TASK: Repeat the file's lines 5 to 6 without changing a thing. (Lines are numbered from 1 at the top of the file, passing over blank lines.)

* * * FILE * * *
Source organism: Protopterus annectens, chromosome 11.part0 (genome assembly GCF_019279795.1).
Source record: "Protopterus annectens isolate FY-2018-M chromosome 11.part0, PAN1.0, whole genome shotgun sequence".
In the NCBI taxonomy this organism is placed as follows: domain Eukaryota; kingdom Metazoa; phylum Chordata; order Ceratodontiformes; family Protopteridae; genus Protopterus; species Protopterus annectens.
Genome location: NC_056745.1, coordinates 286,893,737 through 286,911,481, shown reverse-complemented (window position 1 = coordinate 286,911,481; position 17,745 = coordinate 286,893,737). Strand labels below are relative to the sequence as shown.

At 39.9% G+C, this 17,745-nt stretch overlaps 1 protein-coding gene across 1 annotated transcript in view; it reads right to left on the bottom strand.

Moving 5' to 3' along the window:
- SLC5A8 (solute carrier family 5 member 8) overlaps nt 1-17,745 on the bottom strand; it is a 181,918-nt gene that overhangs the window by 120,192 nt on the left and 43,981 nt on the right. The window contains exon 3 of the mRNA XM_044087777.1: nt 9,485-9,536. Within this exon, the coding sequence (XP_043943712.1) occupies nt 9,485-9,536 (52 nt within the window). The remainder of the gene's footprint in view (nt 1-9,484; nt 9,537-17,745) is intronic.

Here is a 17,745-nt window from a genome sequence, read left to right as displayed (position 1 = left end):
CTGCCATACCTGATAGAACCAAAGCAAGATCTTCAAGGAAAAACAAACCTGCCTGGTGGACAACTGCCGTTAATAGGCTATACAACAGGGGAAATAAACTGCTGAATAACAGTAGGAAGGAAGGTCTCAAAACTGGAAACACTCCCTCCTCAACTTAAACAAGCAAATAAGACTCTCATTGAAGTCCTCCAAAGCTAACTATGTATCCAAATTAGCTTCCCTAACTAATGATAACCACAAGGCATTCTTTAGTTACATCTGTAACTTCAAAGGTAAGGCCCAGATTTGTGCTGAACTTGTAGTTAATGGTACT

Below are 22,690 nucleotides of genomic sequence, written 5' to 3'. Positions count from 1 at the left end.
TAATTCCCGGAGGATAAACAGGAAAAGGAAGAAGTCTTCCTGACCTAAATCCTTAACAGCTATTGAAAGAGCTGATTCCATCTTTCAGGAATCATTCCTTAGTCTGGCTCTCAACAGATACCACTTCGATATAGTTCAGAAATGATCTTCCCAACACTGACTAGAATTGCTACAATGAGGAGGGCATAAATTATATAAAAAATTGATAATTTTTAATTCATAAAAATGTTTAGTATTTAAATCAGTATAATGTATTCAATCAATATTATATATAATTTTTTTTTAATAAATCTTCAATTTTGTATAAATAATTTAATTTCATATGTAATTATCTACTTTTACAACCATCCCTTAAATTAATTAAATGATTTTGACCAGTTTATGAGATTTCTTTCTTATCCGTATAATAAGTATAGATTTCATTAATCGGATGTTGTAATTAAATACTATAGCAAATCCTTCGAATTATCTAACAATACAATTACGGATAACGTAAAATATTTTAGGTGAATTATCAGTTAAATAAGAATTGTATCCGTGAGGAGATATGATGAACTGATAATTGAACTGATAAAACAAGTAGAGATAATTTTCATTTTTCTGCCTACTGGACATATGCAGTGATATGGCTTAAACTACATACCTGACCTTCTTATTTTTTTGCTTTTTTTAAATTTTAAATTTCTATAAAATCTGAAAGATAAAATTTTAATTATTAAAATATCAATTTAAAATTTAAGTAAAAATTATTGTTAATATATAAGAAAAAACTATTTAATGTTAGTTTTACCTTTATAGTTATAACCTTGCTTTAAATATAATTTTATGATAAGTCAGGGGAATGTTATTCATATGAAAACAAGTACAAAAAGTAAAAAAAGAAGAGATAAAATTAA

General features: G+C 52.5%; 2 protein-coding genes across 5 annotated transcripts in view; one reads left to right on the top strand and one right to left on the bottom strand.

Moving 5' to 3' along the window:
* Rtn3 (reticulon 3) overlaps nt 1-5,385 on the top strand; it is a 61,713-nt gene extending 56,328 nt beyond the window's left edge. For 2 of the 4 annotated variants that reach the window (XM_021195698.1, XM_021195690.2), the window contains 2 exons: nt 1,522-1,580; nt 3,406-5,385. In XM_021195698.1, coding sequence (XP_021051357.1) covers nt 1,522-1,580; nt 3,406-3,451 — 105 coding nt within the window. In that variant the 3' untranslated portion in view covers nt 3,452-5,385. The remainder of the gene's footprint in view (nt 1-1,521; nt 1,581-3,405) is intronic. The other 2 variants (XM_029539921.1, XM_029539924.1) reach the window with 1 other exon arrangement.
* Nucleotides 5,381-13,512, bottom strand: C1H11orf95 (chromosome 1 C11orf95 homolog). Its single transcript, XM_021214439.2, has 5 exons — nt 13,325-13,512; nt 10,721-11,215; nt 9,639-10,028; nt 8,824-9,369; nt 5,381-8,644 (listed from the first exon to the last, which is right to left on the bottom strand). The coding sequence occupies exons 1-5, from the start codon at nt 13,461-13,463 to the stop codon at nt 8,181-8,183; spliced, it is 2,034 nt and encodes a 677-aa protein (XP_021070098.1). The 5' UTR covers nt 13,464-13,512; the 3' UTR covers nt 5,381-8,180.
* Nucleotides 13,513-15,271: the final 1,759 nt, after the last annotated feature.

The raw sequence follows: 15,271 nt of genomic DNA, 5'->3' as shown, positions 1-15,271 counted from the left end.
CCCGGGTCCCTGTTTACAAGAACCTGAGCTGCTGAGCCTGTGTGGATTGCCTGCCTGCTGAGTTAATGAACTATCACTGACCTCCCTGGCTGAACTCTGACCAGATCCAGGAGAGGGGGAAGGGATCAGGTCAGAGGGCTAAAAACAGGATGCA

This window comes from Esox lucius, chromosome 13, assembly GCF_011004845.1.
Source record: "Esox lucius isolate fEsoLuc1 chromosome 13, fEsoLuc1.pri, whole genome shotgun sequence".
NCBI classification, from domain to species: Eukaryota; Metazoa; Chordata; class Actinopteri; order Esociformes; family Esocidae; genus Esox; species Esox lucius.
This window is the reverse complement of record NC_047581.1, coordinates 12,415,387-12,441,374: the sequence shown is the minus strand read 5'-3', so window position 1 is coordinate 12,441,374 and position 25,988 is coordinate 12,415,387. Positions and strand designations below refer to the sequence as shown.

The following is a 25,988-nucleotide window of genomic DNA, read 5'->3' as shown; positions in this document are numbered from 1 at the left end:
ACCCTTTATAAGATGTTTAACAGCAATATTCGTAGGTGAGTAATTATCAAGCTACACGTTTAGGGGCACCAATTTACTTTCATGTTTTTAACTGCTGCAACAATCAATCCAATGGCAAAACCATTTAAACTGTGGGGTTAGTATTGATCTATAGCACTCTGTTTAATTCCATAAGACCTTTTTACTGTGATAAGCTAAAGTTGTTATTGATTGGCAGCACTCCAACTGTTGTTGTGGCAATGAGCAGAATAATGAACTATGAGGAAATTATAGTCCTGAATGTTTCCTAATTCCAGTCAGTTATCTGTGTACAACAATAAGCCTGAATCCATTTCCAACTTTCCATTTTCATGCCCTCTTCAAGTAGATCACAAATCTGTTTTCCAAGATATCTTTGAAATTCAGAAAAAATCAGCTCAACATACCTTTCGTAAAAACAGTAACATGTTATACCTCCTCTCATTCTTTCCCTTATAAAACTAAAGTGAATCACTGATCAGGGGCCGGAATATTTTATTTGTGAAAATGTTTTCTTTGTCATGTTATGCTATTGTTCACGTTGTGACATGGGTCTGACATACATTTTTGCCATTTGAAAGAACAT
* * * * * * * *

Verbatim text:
At 39.9% G+C, this 17,745-nt stretch overlaps 1 protein-coding gene across 1 annotated transcript in view; it reads right to left on the bottom strand.

Moving 5' to 3' along the window: